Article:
Chris Hadnagy is brilliant. He is a master at all of the tactics and strategies required to persuade and influence. In this episode of Negotiations Ninja, we talk about some of the concepts in his newest book, “Human Hacking: Win Friends, Influence People, and Leave Them Better Off for Having Met You.” If you’re ready to change the way you ethically negotiate, don’t miss this episode!
Outline of This Episode
- [1:55] Learn about Chris Hadnagy
- [2:39] The vulnerability of multinational organizations
- [7:27] Chapter three: Nailing the approach
- [13:42] Why you need to maintain your pretext
- [15:46] Make them want to help you
- [19:01] How to develop rapport quickly
- [26:50] How to connect with Chris Hadnagy
The vulnerabilities of multinational organizations
Chris works with companies with 10,000, 50,000, or 100,000+ employees with a turnover ratio of 10%. One thousand people come and go a year. That’s 3–4 new people every single day. The majority of their employees may be perfectly trained. But those 3–4 new people haven’t been trained, right? That brings vulnerability.
Some companies don’t train, set up security perimeters, or have a place for people to report phishing emails. They use punishment and shame as part of their security awareness program. If you clicked on a phish, there’s a chance you’ll get fired. If you want a child to be obedient, would publicly shaming them make them complicit? No! It would never work. But companies consistently embarrass their employees, hoping they’ll learn. Chris’s goal is to change that mentality.
Chris’s plea: Choose to use these principles ethically
Chris has anyone that reads his book sign an agreement that they will not take the skills they’ve learned and use them maliciously. Why? The skills can be used to scam people. Chris wanted to make sure that you realize that there is power in these skills. And with power comes responsibility, right? You should use these skills to become a better boss, manager, parent, and team player. You enhance your team, your family, and make yourself better. You want to leave anyone you interact with “better off for having met you.”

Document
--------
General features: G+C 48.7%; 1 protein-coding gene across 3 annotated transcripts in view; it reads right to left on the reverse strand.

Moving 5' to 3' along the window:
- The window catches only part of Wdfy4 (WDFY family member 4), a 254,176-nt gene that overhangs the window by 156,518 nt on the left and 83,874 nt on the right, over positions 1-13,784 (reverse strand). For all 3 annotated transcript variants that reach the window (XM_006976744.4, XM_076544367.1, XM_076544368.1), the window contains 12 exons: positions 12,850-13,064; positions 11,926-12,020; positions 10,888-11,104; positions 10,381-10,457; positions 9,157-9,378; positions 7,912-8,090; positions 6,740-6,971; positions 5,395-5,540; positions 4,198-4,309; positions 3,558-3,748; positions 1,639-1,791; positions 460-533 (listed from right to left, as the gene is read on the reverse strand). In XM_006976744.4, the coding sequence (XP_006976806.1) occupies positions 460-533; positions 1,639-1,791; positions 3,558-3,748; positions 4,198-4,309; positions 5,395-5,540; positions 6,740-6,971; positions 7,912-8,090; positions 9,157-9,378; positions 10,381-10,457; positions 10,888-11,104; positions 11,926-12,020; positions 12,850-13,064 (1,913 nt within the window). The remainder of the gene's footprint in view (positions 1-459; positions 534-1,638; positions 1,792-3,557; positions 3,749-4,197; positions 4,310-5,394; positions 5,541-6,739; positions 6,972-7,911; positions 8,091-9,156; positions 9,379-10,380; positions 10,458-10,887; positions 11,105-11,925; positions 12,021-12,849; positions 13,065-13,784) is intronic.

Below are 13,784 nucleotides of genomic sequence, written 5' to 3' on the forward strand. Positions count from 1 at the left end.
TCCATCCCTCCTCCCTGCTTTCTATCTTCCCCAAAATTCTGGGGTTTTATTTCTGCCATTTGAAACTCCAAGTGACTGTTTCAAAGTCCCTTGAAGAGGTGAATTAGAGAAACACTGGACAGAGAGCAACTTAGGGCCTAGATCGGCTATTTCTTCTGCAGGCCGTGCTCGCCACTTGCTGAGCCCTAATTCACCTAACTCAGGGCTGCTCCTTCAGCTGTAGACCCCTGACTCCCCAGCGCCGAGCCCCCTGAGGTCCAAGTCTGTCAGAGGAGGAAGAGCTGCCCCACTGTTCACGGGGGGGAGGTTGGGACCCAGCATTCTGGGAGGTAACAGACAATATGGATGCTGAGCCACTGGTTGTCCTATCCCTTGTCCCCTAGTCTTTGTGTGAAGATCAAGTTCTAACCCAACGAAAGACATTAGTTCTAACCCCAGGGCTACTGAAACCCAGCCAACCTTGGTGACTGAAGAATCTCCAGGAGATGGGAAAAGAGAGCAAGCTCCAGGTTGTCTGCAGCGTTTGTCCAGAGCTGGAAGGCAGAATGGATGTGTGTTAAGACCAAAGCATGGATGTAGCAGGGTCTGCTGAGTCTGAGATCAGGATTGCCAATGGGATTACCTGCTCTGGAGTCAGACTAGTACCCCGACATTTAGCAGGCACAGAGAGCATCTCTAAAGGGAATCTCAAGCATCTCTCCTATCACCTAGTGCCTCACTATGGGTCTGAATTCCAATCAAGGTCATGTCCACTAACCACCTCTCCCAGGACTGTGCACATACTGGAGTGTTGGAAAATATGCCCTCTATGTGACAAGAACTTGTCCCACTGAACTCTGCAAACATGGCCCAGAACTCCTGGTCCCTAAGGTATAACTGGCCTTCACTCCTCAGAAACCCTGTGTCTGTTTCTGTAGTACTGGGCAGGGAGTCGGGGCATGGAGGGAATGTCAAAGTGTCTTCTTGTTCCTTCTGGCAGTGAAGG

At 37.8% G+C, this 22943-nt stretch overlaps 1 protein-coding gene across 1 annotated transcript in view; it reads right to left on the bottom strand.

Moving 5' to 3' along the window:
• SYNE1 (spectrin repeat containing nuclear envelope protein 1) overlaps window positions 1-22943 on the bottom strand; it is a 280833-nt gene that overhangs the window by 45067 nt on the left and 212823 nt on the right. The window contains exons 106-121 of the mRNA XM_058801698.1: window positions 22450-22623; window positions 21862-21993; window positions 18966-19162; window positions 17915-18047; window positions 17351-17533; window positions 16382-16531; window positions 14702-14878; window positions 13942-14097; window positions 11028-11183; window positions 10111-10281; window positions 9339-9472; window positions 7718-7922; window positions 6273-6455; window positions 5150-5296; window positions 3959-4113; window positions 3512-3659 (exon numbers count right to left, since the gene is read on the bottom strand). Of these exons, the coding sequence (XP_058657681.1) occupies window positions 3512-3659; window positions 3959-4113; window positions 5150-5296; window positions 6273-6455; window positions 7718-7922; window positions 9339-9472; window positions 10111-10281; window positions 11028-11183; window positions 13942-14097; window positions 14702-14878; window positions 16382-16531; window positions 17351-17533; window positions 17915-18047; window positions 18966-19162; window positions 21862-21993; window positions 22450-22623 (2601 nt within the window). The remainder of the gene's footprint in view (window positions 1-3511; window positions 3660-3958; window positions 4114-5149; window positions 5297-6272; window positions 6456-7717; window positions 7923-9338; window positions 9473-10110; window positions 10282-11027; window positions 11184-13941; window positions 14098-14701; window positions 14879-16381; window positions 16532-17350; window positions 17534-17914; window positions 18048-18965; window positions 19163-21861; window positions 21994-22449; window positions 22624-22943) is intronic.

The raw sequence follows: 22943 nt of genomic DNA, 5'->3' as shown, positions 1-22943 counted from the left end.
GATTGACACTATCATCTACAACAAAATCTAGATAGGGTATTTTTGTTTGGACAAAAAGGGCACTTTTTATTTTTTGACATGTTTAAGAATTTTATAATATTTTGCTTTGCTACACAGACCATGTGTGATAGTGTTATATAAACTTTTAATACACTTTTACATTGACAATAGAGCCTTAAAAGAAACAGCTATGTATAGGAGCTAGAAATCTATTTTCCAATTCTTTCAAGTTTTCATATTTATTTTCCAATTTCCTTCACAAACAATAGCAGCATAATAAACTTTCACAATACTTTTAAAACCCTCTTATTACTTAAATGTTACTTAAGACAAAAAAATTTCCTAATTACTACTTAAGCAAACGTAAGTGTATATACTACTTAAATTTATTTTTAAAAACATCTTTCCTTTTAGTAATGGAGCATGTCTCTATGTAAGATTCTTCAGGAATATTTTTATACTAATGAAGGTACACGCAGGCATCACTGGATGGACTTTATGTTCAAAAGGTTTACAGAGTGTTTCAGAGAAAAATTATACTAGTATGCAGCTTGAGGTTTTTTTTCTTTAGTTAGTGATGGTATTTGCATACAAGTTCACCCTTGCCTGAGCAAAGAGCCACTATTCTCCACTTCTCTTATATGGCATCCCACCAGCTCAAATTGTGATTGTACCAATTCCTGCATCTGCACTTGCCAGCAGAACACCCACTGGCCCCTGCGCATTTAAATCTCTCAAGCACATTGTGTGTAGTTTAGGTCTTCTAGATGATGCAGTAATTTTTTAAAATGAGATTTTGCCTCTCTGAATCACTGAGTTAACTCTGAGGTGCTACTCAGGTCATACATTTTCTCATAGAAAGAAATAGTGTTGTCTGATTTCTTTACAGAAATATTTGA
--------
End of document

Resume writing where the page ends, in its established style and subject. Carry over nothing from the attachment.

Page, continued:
How to “make them want to help you”
Chris defines “influence” as “The act of getting someone to want to do what you want them to do.” Chris notes that a lot of his work builds off the foundation of Cialdini’s six principles of influence, one of which is reciprocity.
Reciprocity is the idea that if you give someone something, they feel indebted to you and want to give you something in return. But the ask can’t be of greater value than what you gave. You can’t hold the door open for someone then ask for their password. If you hold the door open for someone, they’ll likely hold the next door open for you.
There will be times when you don’t win a negotiation, but using these principles gives you the best chance of not losing. The more principles of influence you use, the more opportunities you give them to tell you exactly what they need to decide in your favor. When they tell you that, it becomes their idea. It also develops rapport.
How else can you develop rapport? What are some other strategies that you can use to ethically influence? Chris shares some genius tactics in this episode of Negotiations Ninja—you have to listen to the whole thing.
Resources & People Mentioned
Connect with Chris Hadnagy
- Social Engineer
- Chris’s Book Human Hacking
- Register for FREE extras to accompany each chapter of Chris’s book at https://humanhackingbook.com/
- Feel free to ask Chris questions on LinkedIn or Twitter
Connect With Mark
- Follow Negotiations Ninja on Twitter: @NegotiationPod
- Connect with Mark on LinkedIn
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